Sometimes something hits your inbox at just the right time. Such was the case when Real Simple magazine alerted us that they’re not only are they promoting organization, they’re now making it simpler (of course) with a line of closet and drawer organizers for Bed Bath & Beyond. This was perfect timing for me, who has finally decided that the ridiculous setup of our two closets — too narrow, too dark, poorly situated — must be tackled. I am eyeing the sweater organizer (with a nifty vertical or side-by-side option) and I love the idea of the closet drawers! Click to see all the new organizers from Real Simple. — Mary T.
When was the last time you even looked at a Lillian Vernon catalog? I know — it’s been years! But my mom has been absolutely raving about these black and yellow lint balls that reduce the amount of lint and pet hair on your clothes. You just toss them in your washing machine, and the nylon micro-brushes catch and hold the fuzz, rather than having it redeposit on your clothes. Since I’m constantly plagued by cat hair (two white cats will do that) I decided to take the plunge and get some, testing them first on my dark brown flannel sheets (which are a cat hair magnet). Lo and behold, they seemed to help — and I even noticed my towels produced less lint in the dryer. I’ll admit, I was pleasantly surprised! — Megan B.
This post is sponsored by Lowe’s.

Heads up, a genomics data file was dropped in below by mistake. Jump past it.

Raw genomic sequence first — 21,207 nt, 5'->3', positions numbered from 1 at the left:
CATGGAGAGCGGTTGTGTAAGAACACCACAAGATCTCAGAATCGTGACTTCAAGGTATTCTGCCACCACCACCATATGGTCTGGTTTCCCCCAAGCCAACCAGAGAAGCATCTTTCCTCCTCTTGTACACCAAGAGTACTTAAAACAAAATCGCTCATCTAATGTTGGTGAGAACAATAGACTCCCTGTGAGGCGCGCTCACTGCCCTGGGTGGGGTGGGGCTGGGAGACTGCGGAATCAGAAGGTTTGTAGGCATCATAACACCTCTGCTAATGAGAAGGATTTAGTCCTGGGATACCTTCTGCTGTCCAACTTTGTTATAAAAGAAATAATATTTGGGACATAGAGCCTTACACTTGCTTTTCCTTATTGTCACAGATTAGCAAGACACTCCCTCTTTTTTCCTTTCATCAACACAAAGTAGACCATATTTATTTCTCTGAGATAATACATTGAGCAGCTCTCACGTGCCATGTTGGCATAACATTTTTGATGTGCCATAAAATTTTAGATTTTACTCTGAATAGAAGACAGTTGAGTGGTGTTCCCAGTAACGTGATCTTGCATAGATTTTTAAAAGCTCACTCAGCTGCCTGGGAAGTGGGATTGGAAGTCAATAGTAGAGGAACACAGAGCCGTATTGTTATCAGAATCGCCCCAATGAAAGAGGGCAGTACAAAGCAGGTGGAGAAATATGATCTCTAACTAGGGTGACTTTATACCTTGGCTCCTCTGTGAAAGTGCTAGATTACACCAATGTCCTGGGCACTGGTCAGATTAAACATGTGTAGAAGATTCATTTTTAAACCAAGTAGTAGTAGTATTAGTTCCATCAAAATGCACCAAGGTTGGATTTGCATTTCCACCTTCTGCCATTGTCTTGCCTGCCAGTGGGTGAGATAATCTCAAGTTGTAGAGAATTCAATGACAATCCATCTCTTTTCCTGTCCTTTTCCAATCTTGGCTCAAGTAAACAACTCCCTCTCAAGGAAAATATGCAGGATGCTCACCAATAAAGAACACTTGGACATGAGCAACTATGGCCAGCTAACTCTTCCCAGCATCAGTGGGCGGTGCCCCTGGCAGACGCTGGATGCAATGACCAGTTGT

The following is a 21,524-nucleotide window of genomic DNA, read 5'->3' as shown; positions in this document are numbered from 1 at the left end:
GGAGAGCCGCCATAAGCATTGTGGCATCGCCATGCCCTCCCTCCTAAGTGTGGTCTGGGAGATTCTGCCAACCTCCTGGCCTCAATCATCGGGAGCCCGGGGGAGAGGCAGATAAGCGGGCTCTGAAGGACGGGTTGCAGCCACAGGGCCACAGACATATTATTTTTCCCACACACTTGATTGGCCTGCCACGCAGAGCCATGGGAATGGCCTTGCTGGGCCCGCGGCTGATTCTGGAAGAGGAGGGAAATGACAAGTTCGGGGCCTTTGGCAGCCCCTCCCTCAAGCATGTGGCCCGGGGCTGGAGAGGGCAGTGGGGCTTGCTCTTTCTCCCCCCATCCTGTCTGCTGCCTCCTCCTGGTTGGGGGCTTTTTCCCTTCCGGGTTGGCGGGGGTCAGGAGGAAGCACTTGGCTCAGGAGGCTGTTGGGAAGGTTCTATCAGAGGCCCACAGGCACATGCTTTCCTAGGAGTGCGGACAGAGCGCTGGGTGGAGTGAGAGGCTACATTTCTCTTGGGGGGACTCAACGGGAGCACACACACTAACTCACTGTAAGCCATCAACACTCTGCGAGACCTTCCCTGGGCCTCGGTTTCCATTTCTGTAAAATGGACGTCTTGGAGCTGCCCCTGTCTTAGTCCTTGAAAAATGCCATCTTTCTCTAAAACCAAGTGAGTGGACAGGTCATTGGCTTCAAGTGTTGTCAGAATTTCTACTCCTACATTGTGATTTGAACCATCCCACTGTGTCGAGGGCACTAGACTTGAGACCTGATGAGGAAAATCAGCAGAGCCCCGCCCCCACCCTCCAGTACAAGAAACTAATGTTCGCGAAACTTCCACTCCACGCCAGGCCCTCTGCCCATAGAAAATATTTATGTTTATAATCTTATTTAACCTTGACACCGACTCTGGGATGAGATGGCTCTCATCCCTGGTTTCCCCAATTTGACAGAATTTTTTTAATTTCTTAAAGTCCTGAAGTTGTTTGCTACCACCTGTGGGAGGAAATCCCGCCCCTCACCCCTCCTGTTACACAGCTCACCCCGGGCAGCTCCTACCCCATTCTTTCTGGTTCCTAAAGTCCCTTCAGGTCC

We firmly believe in being your own handyman. Whether it’s installing our own back splash tile in the kitchen, renovating our backyard deck or giving a staircase a ombre hue, we regularly roll-up our sleeves and tackle little projects all over our homes. Sometimes things go wrong. Paints drip on the floor. Tiles dry crookedly. Equipment gets rusty. We pull our hair out. No one is happy.
Luckily, there’s a little help to be found via Vine and these handy D.I.Y. videos produced by Lowe’s. The wonderful thing about Vine is that the videos are super short — 6 seconds! — and loop over and over. So if you miss something the first time, don’t sweat it, you can catch the second or third time around. Here are six cool tricks we learned from watching these Vines — though if you start playing around on the social network’s app you’ll find many, many more.
Six Handy Tricks We Learned From Lowe’s Vine Videos:
1. Potatoes aren’t just for dinner — or making crafty stamps! The next time you are dealing with a broken lightbulb in lamp, use a potato to unscrew it without risking a finger cut.
2. Rubber bands have many uses (besides being woven into colorful bracelets for grade-schoolers). You can use them to catch paint drips from a can, or twist out a stripped down screw.
3. For your next colorful paint project, don’t mess with a new paint tray for each color. Simply line your old ones in aluminum foil and reuse.